Gardening & More: Getting started with composting to keep your garden growing all year ‘round
Now that I compost leaves, yard waste and kitchen scraps, I find I have great organic material to add to my gardens - for free!
If you don’t have a compost bin yet, now is the time to start.
Composting can be as simple or intricate as you want to make it. Plant material decomposes on its own, without our help, every day.
The simplest way to get started composting is to rake dead leaves into one spot.
How do you keep the leaves from blowing around your yard? Many people build retaining walls for their compost pile, or they buy a bin.
I compost in garbage cans. One advantage of using garbage cans with tight-fitting lids is that I can also compost kitchen scraps without attracting mice and rats.
In addition to these simple and inexpensive containers, there are many kinds of bins you can buy or make for composting. The type you choose depends on how patient you are, how much control you want to exert over the composting process and how complicated you want your composting to become.
Today I’ll tell you how to set up a simple composting system. You have to be patient; it may take a year or longer to get good compost. However, there is not much that you have to do during that year except add things to the bin and wait.
Begin with a garbage can that has a tight-fitting lid. If you have dead leaves, spread a layer of them in the bottom of the can. If you do not have leaves, use dead ornamental grasses, flower stems and twigs that you need to clean out of your garden. If you do not have those, either, add some shredded newspaper.
Next, add kitchen scraps. This is why you need a tight-fitting lid– you don’t want to attract rodents.
Sprinkle some dirt over the top. The dirt contains microbes that will help the decomposition process.
End with another layer of leaves. Repeat the process every time you add kitchen scraps.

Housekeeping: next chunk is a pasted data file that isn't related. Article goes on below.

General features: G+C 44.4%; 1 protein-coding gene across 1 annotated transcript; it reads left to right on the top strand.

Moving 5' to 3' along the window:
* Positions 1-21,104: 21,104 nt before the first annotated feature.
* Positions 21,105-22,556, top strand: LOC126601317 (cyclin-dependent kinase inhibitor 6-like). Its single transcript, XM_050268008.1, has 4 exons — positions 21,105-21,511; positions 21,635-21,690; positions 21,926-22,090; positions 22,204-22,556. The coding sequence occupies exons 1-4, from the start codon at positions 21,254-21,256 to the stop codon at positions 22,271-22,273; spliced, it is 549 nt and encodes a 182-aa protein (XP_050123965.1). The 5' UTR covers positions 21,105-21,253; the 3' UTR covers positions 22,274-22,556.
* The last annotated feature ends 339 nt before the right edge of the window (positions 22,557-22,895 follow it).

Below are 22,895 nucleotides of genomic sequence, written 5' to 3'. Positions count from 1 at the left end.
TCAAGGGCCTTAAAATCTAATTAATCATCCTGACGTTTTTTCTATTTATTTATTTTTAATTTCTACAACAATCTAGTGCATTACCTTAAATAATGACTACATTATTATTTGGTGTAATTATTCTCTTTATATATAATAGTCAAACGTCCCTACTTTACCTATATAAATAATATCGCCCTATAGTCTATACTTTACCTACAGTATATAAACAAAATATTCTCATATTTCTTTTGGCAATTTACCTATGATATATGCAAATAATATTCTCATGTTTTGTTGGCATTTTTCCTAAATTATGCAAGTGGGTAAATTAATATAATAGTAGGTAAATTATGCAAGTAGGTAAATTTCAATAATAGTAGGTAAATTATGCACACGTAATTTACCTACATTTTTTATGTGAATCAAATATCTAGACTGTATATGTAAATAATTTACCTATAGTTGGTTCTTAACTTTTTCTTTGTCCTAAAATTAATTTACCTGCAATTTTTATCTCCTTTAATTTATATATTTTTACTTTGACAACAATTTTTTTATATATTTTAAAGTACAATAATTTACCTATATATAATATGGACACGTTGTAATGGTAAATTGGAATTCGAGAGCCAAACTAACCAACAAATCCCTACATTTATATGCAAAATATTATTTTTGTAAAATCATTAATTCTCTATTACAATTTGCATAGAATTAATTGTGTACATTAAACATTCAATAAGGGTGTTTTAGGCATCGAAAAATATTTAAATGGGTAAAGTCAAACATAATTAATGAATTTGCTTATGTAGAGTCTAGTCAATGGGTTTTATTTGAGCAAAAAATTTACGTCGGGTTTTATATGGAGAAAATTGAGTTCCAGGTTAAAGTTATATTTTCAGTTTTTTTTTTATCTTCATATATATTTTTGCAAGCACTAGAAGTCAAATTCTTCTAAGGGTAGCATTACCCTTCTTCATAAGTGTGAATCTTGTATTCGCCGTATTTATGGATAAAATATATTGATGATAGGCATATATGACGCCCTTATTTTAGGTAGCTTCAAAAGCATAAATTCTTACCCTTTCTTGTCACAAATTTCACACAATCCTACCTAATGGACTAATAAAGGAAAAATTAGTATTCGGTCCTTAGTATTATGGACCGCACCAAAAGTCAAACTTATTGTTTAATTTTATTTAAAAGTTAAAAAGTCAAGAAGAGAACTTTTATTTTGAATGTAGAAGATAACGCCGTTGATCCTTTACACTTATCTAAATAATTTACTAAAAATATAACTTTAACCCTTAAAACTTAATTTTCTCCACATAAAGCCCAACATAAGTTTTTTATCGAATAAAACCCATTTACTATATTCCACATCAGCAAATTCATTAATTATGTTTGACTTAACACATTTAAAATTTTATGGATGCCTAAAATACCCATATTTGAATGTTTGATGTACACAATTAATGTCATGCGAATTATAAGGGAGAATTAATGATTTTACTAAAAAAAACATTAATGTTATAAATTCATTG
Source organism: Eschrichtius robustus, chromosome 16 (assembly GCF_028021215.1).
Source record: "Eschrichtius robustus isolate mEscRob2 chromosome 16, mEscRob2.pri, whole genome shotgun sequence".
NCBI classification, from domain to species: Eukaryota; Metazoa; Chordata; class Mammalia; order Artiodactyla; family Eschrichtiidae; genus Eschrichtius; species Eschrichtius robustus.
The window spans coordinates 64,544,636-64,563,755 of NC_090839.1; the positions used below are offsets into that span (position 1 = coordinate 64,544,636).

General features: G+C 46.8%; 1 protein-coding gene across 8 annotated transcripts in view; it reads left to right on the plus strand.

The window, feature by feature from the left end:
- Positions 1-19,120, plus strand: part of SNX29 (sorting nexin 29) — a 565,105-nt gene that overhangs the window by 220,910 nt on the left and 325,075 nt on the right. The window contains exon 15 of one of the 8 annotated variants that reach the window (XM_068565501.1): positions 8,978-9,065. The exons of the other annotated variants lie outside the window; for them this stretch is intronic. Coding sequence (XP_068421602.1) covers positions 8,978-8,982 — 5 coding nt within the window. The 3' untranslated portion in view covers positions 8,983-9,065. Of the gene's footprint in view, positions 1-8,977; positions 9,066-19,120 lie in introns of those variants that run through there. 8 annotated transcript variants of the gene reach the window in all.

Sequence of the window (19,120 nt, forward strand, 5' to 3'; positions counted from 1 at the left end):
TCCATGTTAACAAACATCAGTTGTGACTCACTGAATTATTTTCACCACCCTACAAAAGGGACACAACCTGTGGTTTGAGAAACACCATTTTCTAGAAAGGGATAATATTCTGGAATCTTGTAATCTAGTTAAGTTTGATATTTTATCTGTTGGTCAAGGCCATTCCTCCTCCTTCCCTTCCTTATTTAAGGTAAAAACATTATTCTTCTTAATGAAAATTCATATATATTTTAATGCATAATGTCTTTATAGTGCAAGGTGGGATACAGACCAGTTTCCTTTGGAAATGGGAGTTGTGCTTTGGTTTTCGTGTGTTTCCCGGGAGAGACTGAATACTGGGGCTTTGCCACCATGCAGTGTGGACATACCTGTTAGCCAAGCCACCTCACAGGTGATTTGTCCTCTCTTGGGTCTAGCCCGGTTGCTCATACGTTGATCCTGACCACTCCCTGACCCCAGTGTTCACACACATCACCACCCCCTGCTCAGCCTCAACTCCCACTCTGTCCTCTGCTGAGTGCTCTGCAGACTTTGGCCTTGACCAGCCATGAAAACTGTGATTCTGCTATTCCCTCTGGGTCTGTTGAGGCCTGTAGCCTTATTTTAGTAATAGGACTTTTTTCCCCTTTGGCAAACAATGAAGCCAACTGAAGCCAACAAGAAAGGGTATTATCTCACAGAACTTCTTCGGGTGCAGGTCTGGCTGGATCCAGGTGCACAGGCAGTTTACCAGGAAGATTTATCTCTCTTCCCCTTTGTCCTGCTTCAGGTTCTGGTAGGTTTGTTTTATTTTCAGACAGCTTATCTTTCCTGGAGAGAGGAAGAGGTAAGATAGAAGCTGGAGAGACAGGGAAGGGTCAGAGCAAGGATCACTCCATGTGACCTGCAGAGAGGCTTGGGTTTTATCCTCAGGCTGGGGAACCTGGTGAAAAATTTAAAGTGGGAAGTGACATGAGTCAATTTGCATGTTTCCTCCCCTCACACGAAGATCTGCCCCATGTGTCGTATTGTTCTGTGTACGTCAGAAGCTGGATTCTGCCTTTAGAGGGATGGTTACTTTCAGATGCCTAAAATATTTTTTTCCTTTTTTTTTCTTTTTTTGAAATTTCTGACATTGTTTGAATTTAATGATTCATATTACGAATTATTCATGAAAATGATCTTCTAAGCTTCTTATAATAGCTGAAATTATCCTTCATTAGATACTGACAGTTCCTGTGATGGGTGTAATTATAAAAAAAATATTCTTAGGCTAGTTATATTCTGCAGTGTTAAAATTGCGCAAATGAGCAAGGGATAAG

Inside the house, I keep my kitchen scraps in a large plastic margarine tub with a lid. In this weather, I may actually wait two or three days before I take the scraps out to the compost bin. In warmer weather, you must do it every day.
Here is what you can use in the compost bin:
- Peels from potatoes, carrots, onions, bananas, oranges, etc. Some people say that citrus peels are hard to break down, but I use them anyway.
- Apple cores and other parts of fruits and vegetables.
- Corn cobs, which break down nicely.
- Egg shells.
- Coffee grounds with the filter.
- Tea bags with the string and tag.
- Disease-free cuttings from your indoor plants.
- Disease-free garden plants.
- Dust from vacuum cleaner bags.
- Paper, such as used cupcake holders, used wax paper, cardboard egg cartons, the paper sacks from sugar or flour, wrapping paper and tissue paper.
- Pine cones and sticks. These take a long time to break down.
Sawdust is said to slow down the rate that your compost decomposes, but if you’re not in a hurry, I think a compost bin is a great way for woodworkers to recycle such material. I throw in shavings from my pencil sharpener.
While you could compost lawn clippings, they’re good for your lawn, so you might as well just leave them there. If we get large clumps of grass clippings because the grass got very long between mowings, I will add the clumps to the compost bin.
You can compost newspaper and mail, but I prefer to just recycle them. I compost any paper that can’t be recycled, such as the items in the last bullet of the list. If you use newspaper to keep down weeds, compost it when you’re finished. Rip the paper or shred it so it will break down more quickly.
Here are some things to leave out of your compost bin:
- Meat, which harbors unhealthy bacteria.
- Pet wastes. Pathogens could contaminate your vegetables.
- Weeds, especially if you can see seeds.
- Diseased plants.
- Plants treated with weed killer.
- Anything toxic. If you do not want it something to be your garden, do not put it into your compost bin!
Connie Oswald Stofko is the publisher of Buffalo-NiagaraGardening.com, the online gardening magazine for Western New York. Email Connie@BuffaloNiagaraGardening.com.